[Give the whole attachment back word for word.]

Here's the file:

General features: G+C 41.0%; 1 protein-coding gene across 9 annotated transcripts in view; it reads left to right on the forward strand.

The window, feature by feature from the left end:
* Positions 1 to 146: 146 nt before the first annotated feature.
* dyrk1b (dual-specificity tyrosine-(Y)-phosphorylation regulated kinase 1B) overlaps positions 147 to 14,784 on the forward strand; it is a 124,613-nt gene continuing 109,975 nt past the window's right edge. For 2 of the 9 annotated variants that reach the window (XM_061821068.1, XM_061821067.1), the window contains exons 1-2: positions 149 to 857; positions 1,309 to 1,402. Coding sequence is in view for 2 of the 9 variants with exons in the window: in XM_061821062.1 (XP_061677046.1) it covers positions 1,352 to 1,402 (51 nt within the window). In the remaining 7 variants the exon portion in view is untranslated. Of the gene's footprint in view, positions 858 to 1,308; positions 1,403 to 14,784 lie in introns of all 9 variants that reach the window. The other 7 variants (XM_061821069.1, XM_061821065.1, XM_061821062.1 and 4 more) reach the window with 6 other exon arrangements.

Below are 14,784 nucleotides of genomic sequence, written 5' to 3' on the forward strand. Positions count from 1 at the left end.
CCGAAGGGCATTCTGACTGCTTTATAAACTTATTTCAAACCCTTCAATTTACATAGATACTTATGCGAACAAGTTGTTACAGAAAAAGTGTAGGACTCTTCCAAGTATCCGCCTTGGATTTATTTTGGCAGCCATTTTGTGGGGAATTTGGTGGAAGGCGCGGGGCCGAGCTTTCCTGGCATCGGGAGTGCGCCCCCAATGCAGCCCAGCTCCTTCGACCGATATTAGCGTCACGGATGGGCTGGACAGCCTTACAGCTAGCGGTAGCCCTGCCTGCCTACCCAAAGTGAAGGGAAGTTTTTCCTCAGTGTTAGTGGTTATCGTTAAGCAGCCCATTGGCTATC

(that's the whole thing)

General features: G+C 41.0%; 1 protein-coding gene across 9 annotated transcripts in view; it reads left to right on the forward strand.

The window, feature by feature from the left end:
* Positions 1 to 146: 146 nt before the first annotated feature.
* dyrk1b (dual-specificity tyrosine-(Y)-phosphorylation regulated kinase 1B) overlaps positions 147 to 14,784 on the forward strand; it is a 124,613-nt gene continuing 109,975 nt past the window's right edge. For 2 of the 9 annotated variants that reach the window (XM_061821068.1, XM_061821067.1), the window contains exons 1-2: positions 149 to 857; positions 1,309 to 1,402. Coding sequence is in view for 2 of the 9 variants with exons in the window: in XM_061821062.1 (XP_061677046.1) it covers positions 1,352 to 1,402 (51 nt within the window). In the remaining 7 variants the exon portion in view is untranslated. Of the gene's footprint in view, positions 858 to 1,308; positions 1,403 to 14,784 lie in introns of all 9 variants that reach the window. The other 7 variants (XM_061821069.1, XM_061821065.1, XM_061821062.1 and 4 more) reach the window with 6 other exon arrangements.

Below are 14,784 nucleotides of genomic sequence, written 5' to 3' on the forward strand. Positions count from 1 at the left end.
CCGAAGGGCATTCTGACTGCTTTATAAACTTATTTCAAACCCTTCAATTTACATAGATACTTATGCGAACAAGTTGTTACAGAAAAAGTGTAGGACTCTTCCAAGTATCCGCCTTGGATTTATTTTGGCAGCCATTTTGTGGGGAATTTGGTGGAAGGCGCGGGGCCGAGCTTTCCTGGCATCGGGAGTGCGCCCCCAATGCAGCCCAGCTCCTTCGACCGATATTAGCGTCACGGATGGGCTGGACAGCCTTACAGCTAGCGGTAGCCCTGCCTGCCTACCCAAAGTGAAGGGAAGTTTTTCCTCAGTGTTAGTGGTTATCGTTAAGCAGCCCATTGGCTATC